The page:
|Publication number||US4660787 A|
|Application number||US 06/885,380|
|Publication date||Apr 28, 1987|
|Filing date||Jul 14, 1986|
|Priority date||Dec 11, 1982|
|Also published as||DE3245986A1, DE3245986C2|
|Publication number||06885380, 885380, US 4660787 A, US 4660787A, US-A-4660787, US4660787 A, US4660787A|
|Inventors||Wilfried Sprenger, Safa Kirma|
|Original Assignee||Messerschmitt-Boelkow-Blohm Gesellschaft Mit Beschraenkter Haftung|
|Export Citation||BiBTeX, EndNote, RefMan|
|Patent Citations (4), Non-Patent Citations (2), Referenced by (35), Classifications (10), Legal Events (5)|
|External Links: USPTO, USPTO Assignment, Espacenet|
This application is a Division, of applicaton Ser. No.: 803,501, filed Nov. 27, 1985, which in turn is a CON/ U.S. Ser. No. 555,685, filed on Nov. 28, 1983, both now abandoned.
The invention relates to a food supply system for an aircraft having an upper deck and a lower deck with a pantry arranged on the upper deck, wherein food supply carts are movable between the pantry and the lower deck.
U.S. Pat. No. 3,517,899 discloses such a food supply system in which the entire kitchen facilities are arranged on the lower deck and the connection between the kitchen and the upper passenger deck is provided by two elevators or lifts arranged next to each other. In such a system a separate kitchen crew is required for the substantial kitchen facilities on the lower deck. Meeting such a requirement is not feasible, especially in multi-purpose aircraft which transport passengers on the upper deck and freight on the lower deck, because the kitchen facility with its crew needs a substantial proportion of the space available on the lower deck. Additionally, space is required on the upper or passenger deck for two pantry dressers or buffets for quickly preparing drinks or the like.
In view of the above it is the aim of the invention to achieve the following objects singly or in combination:
to provide a food supply system for an aircraft with two decks which is so divided that the space requirements on both decks are minimized while simultaneously assuring an effective and rapid food supply service for the passengers;
to reduce the space requirements for the pantry on the upper deck by using storage facilities for food supply carts primarily on the lower deck; and
to automate the food supply system in such a way that crew members will be needed only in the pantry, but not in the storage facility below the pantry.
The food supply system according to the invention comprises a pantry on the upper deck and a cart carrying platform on the lower deck for cooperation with the pantry. The pantry can hold a number of food supply carts inserted into respective stalls in the pantry. The platform on the lower deck carries further food supply carts, and a power driven automatically operable lifting mechanism is arranged for cooperation with the platform for selectively lifting or lowering any one of the food supply carts from the platform to the pantry and vice versa.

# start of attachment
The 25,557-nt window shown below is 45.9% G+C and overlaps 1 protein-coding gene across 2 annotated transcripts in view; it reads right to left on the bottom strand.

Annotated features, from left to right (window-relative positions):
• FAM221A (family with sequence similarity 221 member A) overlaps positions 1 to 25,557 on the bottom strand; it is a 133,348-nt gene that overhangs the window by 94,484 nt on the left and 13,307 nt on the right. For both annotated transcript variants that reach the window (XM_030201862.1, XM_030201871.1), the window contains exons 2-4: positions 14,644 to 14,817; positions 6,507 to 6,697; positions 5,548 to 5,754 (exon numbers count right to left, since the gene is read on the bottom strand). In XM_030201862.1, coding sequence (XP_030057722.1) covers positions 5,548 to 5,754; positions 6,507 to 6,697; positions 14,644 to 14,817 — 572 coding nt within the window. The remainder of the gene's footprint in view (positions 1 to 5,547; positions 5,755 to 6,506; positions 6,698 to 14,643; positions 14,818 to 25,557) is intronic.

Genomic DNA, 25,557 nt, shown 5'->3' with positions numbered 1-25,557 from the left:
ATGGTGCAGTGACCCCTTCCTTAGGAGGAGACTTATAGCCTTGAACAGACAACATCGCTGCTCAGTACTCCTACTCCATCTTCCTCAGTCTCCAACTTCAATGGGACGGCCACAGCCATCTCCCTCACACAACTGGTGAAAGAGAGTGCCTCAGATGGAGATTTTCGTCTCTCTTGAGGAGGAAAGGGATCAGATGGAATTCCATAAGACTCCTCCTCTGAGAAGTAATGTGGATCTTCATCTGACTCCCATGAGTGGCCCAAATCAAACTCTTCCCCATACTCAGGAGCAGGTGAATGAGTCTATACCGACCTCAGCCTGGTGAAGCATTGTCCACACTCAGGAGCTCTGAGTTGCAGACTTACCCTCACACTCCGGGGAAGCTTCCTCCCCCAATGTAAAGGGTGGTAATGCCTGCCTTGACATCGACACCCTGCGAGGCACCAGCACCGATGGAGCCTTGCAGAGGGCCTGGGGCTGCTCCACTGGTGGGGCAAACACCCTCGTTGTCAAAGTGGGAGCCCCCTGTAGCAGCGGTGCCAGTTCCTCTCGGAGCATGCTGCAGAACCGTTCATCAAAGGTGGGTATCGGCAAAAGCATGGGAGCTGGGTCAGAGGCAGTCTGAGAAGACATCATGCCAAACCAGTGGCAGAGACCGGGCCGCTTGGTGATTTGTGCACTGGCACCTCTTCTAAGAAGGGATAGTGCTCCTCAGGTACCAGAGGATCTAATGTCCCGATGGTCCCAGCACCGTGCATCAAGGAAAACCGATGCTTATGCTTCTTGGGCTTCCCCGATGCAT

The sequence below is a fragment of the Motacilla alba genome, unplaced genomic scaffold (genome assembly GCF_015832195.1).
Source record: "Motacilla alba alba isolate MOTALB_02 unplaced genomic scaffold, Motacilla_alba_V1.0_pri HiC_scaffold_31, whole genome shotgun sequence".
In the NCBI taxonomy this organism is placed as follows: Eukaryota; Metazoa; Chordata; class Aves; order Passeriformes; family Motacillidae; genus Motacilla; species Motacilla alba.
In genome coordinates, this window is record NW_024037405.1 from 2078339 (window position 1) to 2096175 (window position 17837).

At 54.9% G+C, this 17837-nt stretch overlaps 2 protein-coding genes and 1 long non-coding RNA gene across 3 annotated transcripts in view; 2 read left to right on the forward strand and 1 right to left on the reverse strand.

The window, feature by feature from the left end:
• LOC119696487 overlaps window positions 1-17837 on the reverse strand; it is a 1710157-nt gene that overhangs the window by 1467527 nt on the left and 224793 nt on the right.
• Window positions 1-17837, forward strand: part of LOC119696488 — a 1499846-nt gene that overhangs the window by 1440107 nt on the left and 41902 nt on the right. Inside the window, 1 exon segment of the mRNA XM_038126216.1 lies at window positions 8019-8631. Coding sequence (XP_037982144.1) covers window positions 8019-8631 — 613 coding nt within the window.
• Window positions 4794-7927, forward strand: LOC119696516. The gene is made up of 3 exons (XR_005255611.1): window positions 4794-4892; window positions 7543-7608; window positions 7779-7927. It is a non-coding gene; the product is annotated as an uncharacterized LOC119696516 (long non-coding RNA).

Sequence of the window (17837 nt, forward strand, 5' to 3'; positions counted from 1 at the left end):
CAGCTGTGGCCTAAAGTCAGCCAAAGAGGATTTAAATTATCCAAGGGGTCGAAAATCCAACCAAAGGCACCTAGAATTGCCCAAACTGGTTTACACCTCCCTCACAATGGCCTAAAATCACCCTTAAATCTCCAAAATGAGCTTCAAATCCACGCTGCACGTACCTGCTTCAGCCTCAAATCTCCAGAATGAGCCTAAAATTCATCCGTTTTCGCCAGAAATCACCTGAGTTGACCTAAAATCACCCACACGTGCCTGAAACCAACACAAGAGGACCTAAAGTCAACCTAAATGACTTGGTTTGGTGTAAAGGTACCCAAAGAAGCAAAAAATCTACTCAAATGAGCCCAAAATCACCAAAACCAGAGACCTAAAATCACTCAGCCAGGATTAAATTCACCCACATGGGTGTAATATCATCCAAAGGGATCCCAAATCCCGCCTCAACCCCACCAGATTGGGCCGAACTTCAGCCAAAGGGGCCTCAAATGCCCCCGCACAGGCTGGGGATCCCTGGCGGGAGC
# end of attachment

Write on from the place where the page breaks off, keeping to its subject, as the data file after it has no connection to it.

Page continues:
The main advantages of the invention are seen in that the space requirement on both decks for the food supply system has been reduced substantially as compared to the prior art and that the number of crew members for operating the system has also been reduced because the control of the movement of the food supply carts is possible automatically from the pantry on the upper deck, thereby avoiding kitchen personnel on the lower deck. Moreover, the system as such is rather simple in its components and construction. For example, it is possible to continue to use conventional food supply carts also in the present system.
In order that the invention may be clearly understood, it will now be described, by way of example, with reference to the accompanying drawings, wherein:
FIG. 1 illustrates a first embodiment of a food supply system according to the invention in which food supply carts are arranged on a platform on the lower deck;
FIG. 2 is a top plan view of the platform of FIG. 1 with carts thereon on the lower deck, whereby the carts form two groups with carts arranged alongside each other in each group and with one group arranged behind the other group;
FIG. 3 is a sectional view along section line III--III in FIG. 1;
FIG. 4 illustrates a side view similar to that of FIG. 1, but showing a second embodiment of a system according to the invention;
FIG. 5 is a top plan view of the platform according to FIG. 4 with the carts arranged in a radially extending, star-shaped orientation;
FIG. 6 is a sectional view along section line VI--VI in FIG. 4;
FIG. 7 is a side view similar to that of FIGS. 1 and 4, but showing a further embodiment of the system according to the invention;
FIG. 8 is a top plan view onto the platform of FIG. 7 showing the carts arranged in a substantially circular, end to end orientation;
FIG. 9 is a sectional view along section line IX--IX in FIG. 7;